Tonight: Scattered evening t-showers, then a better chance of showers and storms late tonight. Lows near 70.
Thursday: ... More...
Wacker Plant Hit With Lawsuit
At least 10 people, who completed a year-and-half-long program at the Wacker Institute, are now suing the Wacker-Chemie company. They claim they were promised a job, but were never able to start work or get a paycheck. They say they were supposed to start this past April.
"It wasn't just that I was let down, but I also let down my family," says graduate James Loemker.
Loemker has a wife and kids. He's like many who graduated from the Wacker Institute.
"A lot of us took out loans, some of us were sleeping in our cars," says Loemker.
They were hoping to work as chemical operators at the Wacker plant in Charleston, Tennessee making polysilicon.
The employee offer letter says if they finished the program, the students would be given a job at the plant - but that never happened.
"When it came time to hold up their end, they told us it'll be years basically don't call us, we'll call you," says Loemker.
Court records we obtained Thursday say the students were promised an annual salary of about $50,000 and a signing bonus of $3,000.
"I bought a house in Cleveland. I moved from East Ridge, I took out loans, I ended my career that I had for 7 years with another local employer," says Michael Bridges.
Wacker released a statement Thursday saying, "Throughout our 100-year history, Wacker has demonstrated a strong commitment to our people, to the environment, and to society. Our products, as well as our internal policies and procedures, reflect this fundamental commitment. We want to assure the community that Wacker remains committed to our investment in Bradley County, and our employment goals to support economic growth in the region through construction and operation of our facility. Wacker has always been a flexible, market oriented company, and in this instance, we had to adjust our construction timeline and our growth strategy due to the prevailing global economic and market conditions facing the polysilicon industry. Although we were able to preserve the jobs of our employees, we were unable to offer employment to the students at the present time. Nonetheless, we remain confident that the skills and education these students gained during their advanced technical training at Chattanooga State Community College will be of future value and can benefit them greatly, whether they ultimately join the Wacker Team, or whether their careers take them elsewhere. “
Wacker says the plant in Charleston opens in 2015. Wacker wouldn't comment when we asked if there are classes happening right now at the Wacker Institute. But, a Chattanooga state employee told us there is still chemical engineering classes offered at the college.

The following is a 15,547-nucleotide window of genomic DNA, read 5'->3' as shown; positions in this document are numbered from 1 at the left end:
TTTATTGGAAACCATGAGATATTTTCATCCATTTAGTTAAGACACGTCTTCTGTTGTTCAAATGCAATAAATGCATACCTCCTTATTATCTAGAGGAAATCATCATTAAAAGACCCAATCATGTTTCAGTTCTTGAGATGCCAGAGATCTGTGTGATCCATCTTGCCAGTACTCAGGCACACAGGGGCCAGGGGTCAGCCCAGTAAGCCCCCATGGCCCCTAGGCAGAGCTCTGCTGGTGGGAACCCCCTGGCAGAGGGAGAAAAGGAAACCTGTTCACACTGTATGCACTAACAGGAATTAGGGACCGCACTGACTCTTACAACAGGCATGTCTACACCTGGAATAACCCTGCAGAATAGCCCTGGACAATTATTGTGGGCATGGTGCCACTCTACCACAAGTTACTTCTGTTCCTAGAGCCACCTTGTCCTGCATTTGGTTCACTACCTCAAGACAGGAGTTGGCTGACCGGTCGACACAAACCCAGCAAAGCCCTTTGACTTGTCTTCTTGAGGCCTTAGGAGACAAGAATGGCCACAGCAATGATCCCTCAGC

By Jerry Askin
More Business News
Last Update on July 23, 2014 17:22 GMT
WASHINGTON (AP) -- The International Monetary Fund has shaved its forecast for U.S. economic growth this year, mostly because of a sharp contraction in the first quarter.
But the global lending organization still expects that growth accelerated in the April-June quarter and will remain healthy for the rest of this year and next.
The IMF projects growth will be just 1.7 percent this year, down from a 2 percent estimate in June. That would make 2014 the weakest year since the recession ended in June 2009.
The IMF's outlook is more pessimistic than the Federal Reserve, which expects growth of at least 2.1 percent. But it matches most other economists.
The Fund also urged the U.S. government to take steps to boost growth, including encouraging more Americans to find jobs and lifting productivity.
RETAIL SALES-ANNUAL FORECAST
NEW YORK (AP) -- The nation's largest retail trade group is paring its annual sales forecast because of slower-than-expected growth during the first half of the year tied to winter storms and lingering economic woes.
The Washington-based National Retail Federation says Wednesday that it now expects retail sales will rise 3.6 percent this year to $3.2 trillion, instead of its original prediction of 4.1 percent released in early February.
The figures include sales in stores and online but exclude automotive sales and sales at gas stations and restaurants.
Retailers now are heading into the back-to-school shopping season, the second-largest shopping period behind the winter holidays.
SEC-MONEY MARKET FUNDS
WASHINGTON (AP) -- Regulators have voted narrowly to end a longtime staple of the investment industry -- the fixed $1 share price for money-market mutual funds -- at least for some money funds used by big investors.
The idea is to minimize the risk of a mass withdrawal from the funds during a financial panic.
The Securities and Exchange Commission also is letting money funds block withdrawals when their assets fall below certain levels or impose fees for withdrawals.